BUT back to the book-- the book is filled with tips like that. Some won't work for you, or maybe too much money, but many are great ways to make your life easier.



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That is only about 5% of what I've read this year. More book reviews coming in the next few weeks!




~ Kells 

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Saturday, November 14, 2015

My thoughts are with Paris...



~ Kells 

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Thursday, September 24, 2015

Postcard from Aimee Bender





~ Kells 

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Thursday, September 17, 2015

Postcard from F. Scott Fitzgerald (to Zelda)





~ Kells 

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Monday, September 14, 2015

Postcard from Martha Silano @marthasilano "Poem after Vallejo"





~ Kells 

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Thursday, September 10, 2015

Postcard from Virginia Woolf



(Art by Evan Robertson, buy print here.)



~ Kells 

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Thursday, September 03, 2015

Postcard from Margaret Atwood





~ Kells 

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Thursday, August 27, 2015

Postcard from Rumi:





~ Kells 

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Thursday, August 20, 2015

Postcard from Sylvia Plath





~ Kells 

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Wednesday, August 19, 2015

Once, as living things, we protected each other. Let these dogs be a reminder of that--


A lot of sadness in this photo, but a lot of beauty as well.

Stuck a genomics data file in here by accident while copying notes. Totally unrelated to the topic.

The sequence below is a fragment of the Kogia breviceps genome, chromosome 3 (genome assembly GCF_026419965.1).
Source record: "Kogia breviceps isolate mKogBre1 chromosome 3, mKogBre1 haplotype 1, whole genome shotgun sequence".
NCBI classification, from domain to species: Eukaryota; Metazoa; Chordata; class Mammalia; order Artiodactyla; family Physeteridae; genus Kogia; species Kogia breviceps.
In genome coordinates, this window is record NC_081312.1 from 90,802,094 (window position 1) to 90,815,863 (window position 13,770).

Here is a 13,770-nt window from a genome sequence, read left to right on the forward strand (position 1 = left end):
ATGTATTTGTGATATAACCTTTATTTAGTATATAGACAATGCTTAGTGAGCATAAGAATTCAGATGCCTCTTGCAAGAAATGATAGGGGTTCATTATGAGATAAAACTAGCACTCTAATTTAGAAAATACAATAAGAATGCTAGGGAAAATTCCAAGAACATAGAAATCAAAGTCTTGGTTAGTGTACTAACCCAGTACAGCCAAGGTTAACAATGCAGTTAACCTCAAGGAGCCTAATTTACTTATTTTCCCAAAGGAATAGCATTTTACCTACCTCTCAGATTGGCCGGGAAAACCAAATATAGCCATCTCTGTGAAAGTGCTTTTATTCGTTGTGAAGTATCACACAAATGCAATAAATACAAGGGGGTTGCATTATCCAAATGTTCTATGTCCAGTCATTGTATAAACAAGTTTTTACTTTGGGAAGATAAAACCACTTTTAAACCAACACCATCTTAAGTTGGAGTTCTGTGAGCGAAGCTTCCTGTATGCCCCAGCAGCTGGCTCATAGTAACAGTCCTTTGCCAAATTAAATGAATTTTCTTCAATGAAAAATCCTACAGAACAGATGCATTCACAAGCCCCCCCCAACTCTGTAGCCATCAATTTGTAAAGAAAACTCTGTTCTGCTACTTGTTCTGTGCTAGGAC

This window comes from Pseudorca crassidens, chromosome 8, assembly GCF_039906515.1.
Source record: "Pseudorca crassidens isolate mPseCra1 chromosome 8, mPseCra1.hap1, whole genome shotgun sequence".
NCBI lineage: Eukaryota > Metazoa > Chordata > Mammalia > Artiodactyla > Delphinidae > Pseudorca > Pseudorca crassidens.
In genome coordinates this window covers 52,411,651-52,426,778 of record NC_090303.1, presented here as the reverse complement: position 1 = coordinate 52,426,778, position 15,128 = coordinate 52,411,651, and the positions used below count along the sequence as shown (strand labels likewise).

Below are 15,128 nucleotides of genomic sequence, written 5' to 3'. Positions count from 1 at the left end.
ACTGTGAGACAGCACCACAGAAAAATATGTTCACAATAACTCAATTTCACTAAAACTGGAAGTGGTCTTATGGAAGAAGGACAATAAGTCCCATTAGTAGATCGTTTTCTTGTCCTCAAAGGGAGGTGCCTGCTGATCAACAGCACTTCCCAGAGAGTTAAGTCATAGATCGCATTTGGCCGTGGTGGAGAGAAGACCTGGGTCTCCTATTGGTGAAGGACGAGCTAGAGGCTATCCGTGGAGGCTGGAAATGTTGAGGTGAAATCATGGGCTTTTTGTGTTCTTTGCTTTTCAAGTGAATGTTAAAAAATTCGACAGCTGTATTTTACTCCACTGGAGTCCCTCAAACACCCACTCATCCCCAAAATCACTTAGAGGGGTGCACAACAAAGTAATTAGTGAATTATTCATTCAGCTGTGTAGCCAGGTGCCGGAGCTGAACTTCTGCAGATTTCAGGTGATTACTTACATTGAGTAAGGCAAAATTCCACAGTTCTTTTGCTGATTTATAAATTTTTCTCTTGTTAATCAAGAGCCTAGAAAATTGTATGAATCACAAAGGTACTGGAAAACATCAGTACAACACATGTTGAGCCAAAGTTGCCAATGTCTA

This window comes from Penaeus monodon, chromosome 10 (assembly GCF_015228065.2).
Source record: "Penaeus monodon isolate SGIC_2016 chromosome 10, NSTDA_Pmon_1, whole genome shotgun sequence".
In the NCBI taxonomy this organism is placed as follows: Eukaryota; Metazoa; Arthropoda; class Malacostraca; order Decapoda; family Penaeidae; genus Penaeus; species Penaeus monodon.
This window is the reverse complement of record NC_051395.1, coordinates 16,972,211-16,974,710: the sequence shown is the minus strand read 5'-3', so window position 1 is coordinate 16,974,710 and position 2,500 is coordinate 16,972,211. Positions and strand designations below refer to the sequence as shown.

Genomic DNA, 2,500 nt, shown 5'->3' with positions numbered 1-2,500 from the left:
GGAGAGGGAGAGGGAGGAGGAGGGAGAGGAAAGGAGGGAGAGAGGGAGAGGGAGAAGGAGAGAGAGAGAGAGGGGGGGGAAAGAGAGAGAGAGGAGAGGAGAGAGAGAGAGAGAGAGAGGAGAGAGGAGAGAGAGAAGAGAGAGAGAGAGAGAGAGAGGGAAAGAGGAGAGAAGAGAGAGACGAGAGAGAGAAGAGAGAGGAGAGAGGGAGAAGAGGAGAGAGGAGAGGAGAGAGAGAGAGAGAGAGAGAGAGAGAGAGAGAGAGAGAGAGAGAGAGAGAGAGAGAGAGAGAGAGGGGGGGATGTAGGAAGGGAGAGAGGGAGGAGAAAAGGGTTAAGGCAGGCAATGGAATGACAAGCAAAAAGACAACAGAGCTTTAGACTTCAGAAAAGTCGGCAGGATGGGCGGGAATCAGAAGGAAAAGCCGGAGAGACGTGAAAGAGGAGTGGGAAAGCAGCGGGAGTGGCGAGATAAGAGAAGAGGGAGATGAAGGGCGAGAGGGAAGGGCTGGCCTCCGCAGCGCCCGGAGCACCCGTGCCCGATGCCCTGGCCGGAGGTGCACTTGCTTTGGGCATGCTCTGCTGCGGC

Once, as living things, we protected each other. Let these dogs be a reminder of that--



From Facebook:
"This one got me in the feels. Lots of destruction and sadness in the Kamiah area - I found this dead fawn [yesterday] morning. An hour later this sheep dog and her 2 pups are here protecting it. They have been here for hours and won't leave - barking at people that come near (although they are very nice)." - Louis Armstrong. He says the dogs protected the fawn for at least 13 hours.

 Posted by Big Country News Connection on Tuesday, August 18, 2015




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Monday, August 10, 2015

Measuring Success as a Writer or Artist: A Basic Guide to Happiness




In America, sometimes we confuse “success” with monetary wealth. We think people who make more money are more successful and even happier.
I have always said, There are many ways to be rich, money is just one of them.
Money seems to be the easiest way to measure success for many people, but it’s not accurate. Freelance writer, Kristin Wong wrote, Money is a tool, not an ideal. Money is a tool we can use to buy things we need or want, but having more of it than another person doesn’t mean someone is successful, perhaps it just means they are better at hoarding.
As writers and artists, we need to shift our belief that money = success. We’re creative people and we need to look more creativity at success. For me, the best thing money buys is freedom — freedom to make your own decisions. But frugality can buy that too. As living more simply can. Or being your own boss. Or not believing you have to live like other people. If we believe money = success than we have given our happiness and our success to a number. Which brings me to my next guideline:
Never define your self-worth by a number.
As poets, writers, and artists, we must not measure success in numbers — the number of poems published, the number of books written, how much money we make, the amount in our bank account, or even the number of items on our creative resume.